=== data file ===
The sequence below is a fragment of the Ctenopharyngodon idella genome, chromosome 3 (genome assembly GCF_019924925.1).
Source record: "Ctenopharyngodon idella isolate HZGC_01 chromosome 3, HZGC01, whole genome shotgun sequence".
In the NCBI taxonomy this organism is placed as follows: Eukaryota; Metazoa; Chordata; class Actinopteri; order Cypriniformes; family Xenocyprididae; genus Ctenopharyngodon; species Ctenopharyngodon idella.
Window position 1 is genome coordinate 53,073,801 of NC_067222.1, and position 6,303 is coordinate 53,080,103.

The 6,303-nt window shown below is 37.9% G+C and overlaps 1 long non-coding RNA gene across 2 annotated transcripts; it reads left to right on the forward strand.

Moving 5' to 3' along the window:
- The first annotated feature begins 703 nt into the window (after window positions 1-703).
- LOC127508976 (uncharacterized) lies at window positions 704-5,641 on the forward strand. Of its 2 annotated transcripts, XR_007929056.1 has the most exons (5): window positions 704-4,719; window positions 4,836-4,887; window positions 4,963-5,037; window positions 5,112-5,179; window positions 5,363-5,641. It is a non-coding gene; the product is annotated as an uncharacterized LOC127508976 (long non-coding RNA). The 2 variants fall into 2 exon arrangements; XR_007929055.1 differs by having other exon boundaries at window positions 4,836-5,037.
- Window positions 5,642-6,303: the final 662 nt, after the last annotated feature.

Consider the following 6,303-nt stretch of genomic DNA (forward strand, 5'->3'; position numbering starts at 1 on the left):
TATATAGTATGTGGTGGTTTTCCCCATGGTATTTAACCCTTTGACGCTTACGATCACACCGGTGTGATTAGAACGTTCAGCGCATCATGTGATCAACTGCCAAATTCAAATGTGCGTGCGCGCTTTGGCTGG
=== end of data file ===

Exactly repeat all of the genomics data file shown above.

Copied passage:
The sequence below is a fragment of the Ctenopharyngodon idella genome, chromosome 3 (genome assembly GCF_019924925.1).
Source record: "Ctenopharyngodon idella isolate HZGC_01 chromosome 3, HZGC01, whole genome shotgun sequence".
In the NCBI taxonomy this organism is placed as follows: Eukaryota; Metazoa; Chordata; class Actinopteri; order Cypriniformes; family Xenocyprididae; genus Ctenopharyngodon; species Ctenopharyngodon idella.
Window position 1 is genome coordinate 53,073,801 of NC_067222.1, and position 6,303 is coordinate 53,080,103.

The 6,303-nt window shown below is 37.9% G+C and overlaps 1 long non-coding RNA gene across 2 annotated transcripts; it reads left to right on the forward strand.

Moving 5' to 3' along the window:
- The first annotated feature begins 703 nt into the window (after window positions 1-703).
- LOC127508976 (uncharacterized) lies at window positions 704-5,641 on the forward strand. Of its 2 annotated transcripts, XR_007929056.1 has the most exons (5): window positions 704-4,719; window positions 4,836-4,887; window positions 4,963-5,037; window positions 5,112-5,179; window positions 5,363-5,641. It is a non-coding gene; the product is annotated as an uncharacterized LOC127508976 (long non-coding RNA). The 2 variants fall into 2 exon arrangements; XR_007929055.1 differs by having other exon boundaries at window positions 4,836-5,037.
- Window positions 5,642-6,303: the final 662 nt, after the last annotated feature.

Consider the following 6,303-nt stretch of genomic DNA (forward strand, 5'->3'; position numbering starts at 1 on the left):
TATATAGTATGTGGTGGTTTTCCCCATGGTATTTAACCCTTTGACGCTTACGATCACACCGGTGTGATTAGAACGTTCAGCGCATCATGTGATCAACTGCCAAATTCAAATGTGCGTGCGCGCTTTGGCTGG